I have two main clusters in my social network. One is a group of friends that mostly formed online on tribe.net and then became a strongly connected real-life urban tribe. The other is a group I met initially in real-life (if you can call Web 2.0 parties real, that is) and I now experience on a daily basis via twitter, blogs, IM, etc. I am still a part of both groups both online and offline which makes separating my online and offline lives pretty hard. @rk and Ryan are the same person and the same is true for almost everyone else I know; there’s nowhere to draw a line.

It might be just me; I am, after all, mostly an introvert and I don’t meet new people very easily. I’ve pretty much saturated my social capacity so I don’t participate too much in online or offline activities where I can form new weak-ties (aka networking) also my friends and I are mostly very comfortable with technology and use it to communicate constantly. But I cannot help but think about the disconnect described in the beginning of the paper describing social researchers who failed to recognize that the Internet can be used for (and is indeed a hotbed of) social activity and see how a similar shift might be occurring now.

To me, the Internet is just another way to communicate. In many ways it’s a more efficient way to organize my social life, coordinate with friends and keep tabs on what’s going on in around my social circle. Separating my online life from my offline life is a futile effort and just doesn’t feel right. It’s all just Life and it’s all Real.

Filed under: Social Software, , ,

Being Evil Online Doesn’t Pay

At least not in the long run. In most cases. Well… here’s a glimmer of hope anyway.

Earlier today, Facebook sent warning to developers whose apps forced users to invite friends in order to use the app, turning off invitations altogether for those apps until that behavior was corrected. This was a major user experience problem that now should exist no more.

I’ve been having this back and forth discussion lately about Send Hotness just one of many Facebook apps that force you to invite X many friends before you get to use it. I wasn’t surprised (although somewhat disappointed) to see the app take off in a viral storm and reach hundreds of thousands of sign-ups or more. Despite their apparent success I maintained that in the long run this kind of behavior will not pay off. Irritating your users is not good policy especially if you’re trying to build an enduring brand. I’m glad to see Facebook cracking down on overly-aggressive applications. In the end this kind of policy will prove beneficial to everyone involved.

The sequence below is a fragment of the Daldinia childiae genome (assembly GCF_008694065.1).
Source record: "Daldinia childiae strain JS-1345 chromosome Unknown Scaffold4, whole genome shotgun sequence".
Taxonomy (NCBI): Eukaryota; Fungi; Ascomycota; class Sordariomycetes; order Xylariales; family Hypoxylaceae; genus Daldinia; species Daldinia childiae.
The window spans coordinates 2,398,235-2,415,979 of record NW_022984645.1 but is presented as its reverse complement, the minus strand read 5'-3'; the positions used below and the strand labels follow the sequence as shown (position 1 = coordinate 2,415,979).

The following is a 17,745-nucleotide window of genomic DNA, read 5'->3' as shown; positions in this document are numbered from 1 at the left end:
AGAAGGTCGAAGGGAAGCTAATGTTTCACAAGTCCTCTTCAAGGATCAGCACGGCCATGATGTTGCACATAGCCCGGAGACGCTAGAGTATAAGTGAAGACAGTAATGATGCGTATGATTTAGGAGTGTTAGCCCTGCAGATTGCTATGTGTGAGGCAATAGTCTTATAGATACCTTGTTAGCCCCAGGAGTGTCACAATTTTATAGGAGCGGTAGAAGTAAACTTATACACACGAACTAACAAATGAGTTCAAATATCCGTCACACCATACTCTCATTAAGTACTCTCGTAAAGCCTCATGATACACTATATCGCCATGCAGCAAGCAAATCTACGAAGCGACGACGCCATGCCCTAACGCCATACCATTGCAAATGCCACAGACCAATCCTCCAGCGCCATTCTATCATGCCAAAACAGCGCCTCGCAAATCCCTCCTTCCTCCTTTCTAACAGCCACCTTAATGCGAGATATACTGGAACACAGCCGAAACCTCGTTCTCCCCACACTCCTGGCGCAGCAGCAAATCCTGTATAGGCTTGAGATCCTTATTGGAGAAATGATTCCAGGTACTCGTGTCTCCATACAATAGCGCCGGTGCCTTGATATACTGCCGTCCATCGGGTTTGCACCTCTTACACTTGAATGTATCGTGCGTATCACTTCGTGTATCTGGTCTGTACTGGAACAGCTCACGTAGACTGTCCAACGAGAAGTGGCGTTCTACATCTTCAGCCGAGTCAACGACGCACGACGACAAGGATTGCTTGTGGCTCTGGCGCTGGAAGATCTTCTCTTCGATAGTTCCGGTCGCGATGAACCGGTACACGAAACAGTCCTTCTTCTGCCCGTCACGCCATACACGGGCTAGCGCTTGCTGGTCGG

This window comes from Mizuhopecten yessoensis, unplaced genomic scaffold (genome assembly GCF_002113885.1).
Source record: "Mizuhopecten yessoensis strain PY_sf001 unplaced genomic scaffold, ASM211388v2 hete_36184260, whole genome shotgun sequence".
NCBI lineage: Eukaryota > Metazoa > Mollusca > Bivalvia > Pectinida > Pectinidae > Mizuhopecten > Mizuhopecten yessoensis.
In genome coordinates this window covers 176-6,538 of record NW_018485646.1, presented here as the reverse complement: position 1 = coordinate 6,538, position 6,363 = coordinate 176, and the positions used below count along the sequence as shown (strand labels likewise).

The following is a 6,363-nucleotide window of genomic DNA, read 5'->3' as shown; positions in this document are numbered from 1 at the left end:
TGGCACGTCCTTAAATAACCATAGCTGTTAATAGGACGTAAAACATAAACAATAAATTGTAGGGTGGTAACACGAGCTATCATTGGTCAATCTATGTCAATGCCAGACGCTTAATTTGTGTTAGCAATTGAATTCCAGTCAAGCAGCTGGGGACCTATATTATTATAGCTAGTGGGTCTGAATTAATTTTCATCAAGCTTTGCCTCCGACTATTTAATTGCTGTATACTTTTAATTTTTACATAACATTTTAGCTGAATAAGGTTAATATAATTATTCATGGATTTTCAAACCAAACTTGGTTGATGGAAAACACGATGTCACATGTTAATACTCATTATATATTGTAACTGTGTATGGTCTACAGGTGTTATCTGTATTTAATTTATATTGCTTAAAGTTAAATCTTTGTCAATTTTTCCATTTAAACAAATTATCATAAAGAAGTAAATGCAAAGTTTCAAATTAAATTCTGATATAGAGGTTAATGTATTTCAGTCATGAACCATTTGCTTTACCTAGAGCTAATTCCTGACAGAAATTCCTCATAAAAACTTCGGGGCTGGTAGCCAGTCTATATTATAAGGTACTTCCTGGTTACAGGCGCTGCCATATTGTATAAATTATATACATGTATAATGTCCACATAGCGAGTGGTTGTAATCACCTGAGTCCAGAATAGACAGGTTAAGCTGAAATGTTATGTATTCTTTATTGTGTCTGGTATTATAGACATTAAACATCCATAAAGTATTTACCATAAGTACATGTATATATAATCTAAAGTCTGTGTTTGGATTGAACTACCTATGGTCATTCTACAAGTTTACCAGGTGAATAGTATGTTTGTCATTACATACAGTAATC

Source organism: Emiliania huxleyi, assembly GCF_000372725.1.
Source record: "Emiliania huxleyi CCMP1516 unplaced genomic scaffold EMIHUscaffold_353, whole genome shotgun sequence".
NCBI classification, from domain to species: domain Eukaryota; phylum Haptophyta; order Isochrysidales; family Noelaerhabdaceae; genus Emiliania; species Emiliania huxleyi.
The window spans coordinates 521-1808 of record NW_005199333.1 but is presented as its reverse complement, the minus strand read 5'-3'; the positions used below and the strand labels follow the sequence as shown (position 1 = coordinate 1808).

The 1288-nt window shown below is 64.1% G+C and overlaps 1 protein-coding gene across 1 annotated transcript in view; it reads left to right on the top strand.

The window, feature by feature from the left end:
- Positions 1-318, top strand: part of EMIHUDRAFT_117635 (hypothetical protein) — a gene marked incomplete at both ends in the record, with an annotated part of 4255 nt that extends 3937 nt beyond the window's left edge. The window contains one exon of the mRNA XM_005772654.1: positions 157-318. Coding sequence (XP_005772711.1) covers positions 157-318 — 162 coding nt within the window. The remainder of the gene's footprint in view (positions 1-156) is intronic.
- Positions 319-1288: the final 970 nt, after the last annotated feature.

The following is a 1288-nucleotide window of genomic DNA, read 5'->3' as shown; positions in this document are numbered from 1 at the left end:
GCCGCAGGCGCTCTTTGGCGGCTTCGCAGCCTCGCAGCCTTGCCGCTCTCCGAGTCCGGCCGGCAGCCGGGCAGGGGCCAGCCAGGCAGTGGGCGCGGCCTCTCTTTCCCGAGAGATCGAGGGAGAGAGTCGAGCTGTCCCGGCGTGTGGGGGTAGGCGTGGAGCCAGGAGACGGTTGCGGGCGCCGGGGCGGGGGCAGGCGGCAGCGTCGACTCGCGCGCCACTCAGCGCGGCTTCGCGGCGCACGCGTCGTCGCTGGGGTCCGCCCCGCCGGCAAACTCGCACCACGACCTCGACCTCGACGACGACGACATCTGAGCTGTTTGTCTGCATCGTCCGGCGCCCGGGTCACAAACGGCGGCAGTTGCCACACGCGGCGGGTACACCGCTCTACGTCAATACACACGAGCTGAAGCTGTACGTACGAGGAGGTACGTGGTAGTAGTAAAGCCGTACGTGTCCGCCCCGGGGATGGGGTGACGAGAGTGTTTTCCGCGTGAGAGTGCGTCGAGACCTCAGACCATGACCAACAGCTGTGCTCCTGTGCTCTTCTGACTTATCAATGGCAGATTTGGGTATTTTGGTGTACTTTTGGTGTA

Here’s to less SPAM!

Filed under: Social Software,

Scaling Community

With community based tools and games spreading all over the net lately, I find myself thinking more and more about communities and ways to make them scale. Obviously thanks to the Internet we can create communities of scales never seen before. Physical limits no longer apply rather we are limited by human capacity to filter information and by the technology that helps us makes sense of this information.

I spent some time as a very active member of Consumating.com. During this time I learned to love the overheard feature. Overhears show on top of the screen and quote some random post from a random conversation. It’s a great way to discover conversations and people you didn’t know about so far but how does it scale? What happens when consumating grows to 100,000 users? A million? 650 million?

The simple solution is some static division of users: by geography, age, industry, etc. This solution seems to work pretty well in many cases especially if the division is appropriate to the context. Where this approach lacks, however, is when certain categories of the arbitrary division aren’t popular enough and users end up in what seems like an empty site or when some category becomes too popular and crowded. In such cases it might be better to use a dynamic, user-driven approach.

On tribe.net (and I’m told on Ning as well but I never bothered looking) any user can create a new group (or tribe) based on whatever topic (or lack thereof) she finds interesting. Some tribes are location based, some are interest based and some are community based. One of the pros of this system is that it is self regulating. Small tribes with little interest or activity tend to die off while tribes that get too big can fork off into several related tribes. Any user can start an offshoot of the parent tribe to concentrate on more specific topics or subsets of the community. Of course, this eventually brings us to a similar problem, what happens when you have too many tribes?

This problem becomes even worse on mobile. While on the web we can (somewhat) easily navigate lists or even hierarchical structures of groups, this is not so easy on a mobile phone. Navigating long lists is painful, and hierarchies will likely take too many page loads and end up in confusion. Perhaps a search based solution or a matching/recommendation engine would do better in this case. I’d love to hear about any ideas, experiments or even better, working solutions to this problem.

Filed under: Mobile, Social Software